In this regard, the regulation ‘Establishing a financing instrument for development cooperation’, approved by the European Parliament on the 18th December 2006, enucleates principles, manners and schedules for the cooperation. First of all, the document states objectives such as ‘sustainable development, social development and smooth and gradual integration of developing countries into the world economy’ within a wider context of ‘peace, stability, respect of human rights, fundamental freedoms, democratic principles, rule of law, good governance and gender equality’. The way to achieve this would be, as stated in paragraphs 7 and 11, ‘sound and sustainable economic policies’ in a ‘long term’ perspective.
European cooperation has the ambition of rising to the role of primacy among the donors: paragraph 20 states that the Community has the duty to harmonise and coordinate plans between ‘member states, other donors and development actors’. The Community ‘shall improve coordination and complementarity of their policies on development cooperation by responding to partner countries’ and regions’ proprieties at country and regional level. Community policy in the sphere of development cooperation shall be complementary to the policies pursued by the member state’. The Community therefore promotes a diversification of the sources of aid, but endorses at the same time the coordination of all those plans under its shield, in order to prevent ‘overlap and duplication’.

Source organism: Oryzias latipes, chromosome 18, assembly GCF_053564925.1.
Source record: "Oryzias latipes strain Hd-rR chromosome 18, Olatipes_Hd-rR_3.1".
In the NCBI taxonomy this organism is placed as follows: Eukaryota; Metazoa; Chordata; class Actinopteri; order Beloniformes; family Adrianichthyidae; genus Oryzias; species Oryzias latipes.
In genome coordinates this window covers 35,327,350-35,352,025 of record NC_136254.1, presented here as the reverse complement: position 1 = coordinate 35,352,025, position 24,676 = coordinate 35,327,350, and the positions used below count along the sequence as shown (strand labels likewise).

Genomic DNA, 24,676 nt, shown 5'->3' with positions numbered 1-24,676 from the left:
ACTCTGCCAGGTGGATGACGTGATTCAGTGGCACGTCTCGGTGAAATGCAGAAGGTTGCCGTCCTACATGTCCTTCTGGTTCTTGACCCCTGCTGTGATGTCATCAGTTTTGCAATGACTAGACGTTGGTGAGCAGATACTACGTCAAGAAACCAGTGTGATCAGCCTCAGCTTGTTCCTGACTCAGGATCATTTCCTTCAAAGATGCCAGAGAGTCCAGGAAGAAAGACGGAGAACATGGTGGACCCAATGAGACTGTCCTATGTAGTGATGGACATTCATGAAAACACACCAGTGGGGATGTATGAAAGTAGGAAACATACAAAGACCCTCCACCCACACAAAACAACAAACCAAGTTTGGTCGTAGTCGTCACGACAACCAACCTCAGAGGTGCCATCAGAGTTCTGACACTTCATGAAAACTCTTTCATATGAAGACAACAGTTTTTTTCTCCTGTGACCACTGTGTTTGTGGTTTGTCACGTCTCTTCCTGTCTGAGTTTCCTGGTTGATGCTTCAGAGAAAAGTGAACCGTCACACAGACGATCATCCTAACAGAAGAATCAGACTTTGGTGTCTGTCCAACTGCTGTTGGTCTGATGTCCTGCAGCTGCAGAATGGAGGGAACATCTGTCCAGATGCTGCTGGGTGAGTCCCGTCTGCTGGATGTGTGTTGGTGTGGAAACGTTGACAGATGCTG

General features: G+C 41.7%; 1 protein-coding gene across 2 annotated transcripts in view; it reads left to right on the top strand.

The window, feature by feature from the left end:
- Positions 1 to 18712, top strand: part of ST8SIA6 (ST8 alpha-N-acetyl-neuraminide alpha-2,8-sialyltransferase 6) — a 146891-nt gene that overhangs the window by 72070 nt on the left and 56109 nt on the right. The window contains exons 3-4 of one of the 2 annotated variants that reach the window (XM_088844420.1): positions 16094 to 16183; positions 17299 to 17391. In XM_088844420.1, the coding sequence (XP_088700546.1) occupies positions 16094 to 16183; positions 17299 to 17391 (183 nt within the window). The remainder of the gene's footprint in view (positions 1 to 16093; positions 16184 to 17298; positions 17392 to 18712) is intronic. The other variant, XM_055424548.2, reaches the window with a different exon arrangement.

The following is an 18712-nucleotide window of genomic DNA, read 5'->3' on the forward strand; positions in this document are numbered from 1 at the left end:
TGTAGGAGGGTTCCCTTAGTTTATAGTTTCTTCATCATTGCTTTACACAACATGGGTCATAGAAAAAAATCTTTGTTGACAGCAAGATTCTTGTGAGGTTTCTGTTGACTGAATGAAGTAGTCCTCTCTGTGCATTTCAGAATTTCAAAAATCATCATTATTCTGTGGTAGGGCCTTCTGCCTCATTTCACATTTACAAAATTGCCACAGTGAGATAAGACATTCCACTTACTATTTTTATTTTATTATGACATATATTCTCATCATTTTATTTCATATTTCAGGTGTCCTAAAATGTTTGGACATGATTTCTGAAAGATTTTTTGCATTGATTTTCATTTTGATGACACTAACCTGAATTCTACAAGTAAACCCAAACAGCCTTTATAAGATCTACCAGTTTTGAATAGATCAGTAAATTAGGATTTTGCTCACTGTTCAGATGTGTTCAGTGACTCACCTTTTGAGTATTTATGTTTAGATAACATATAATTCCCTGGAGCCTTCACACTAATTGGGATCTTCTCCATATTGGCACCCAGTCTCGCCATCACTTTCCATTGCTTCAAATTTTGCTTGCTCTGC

In case the EU actually becomes responsible for all the programmes on Kazakhstan, the government of Astana will be forced to halt its oscillation between Russia, China and EU. This would stop the competition in the country in favour of Europe and therefore Kazakhstan would lose its edge on the competition due to its favourable position.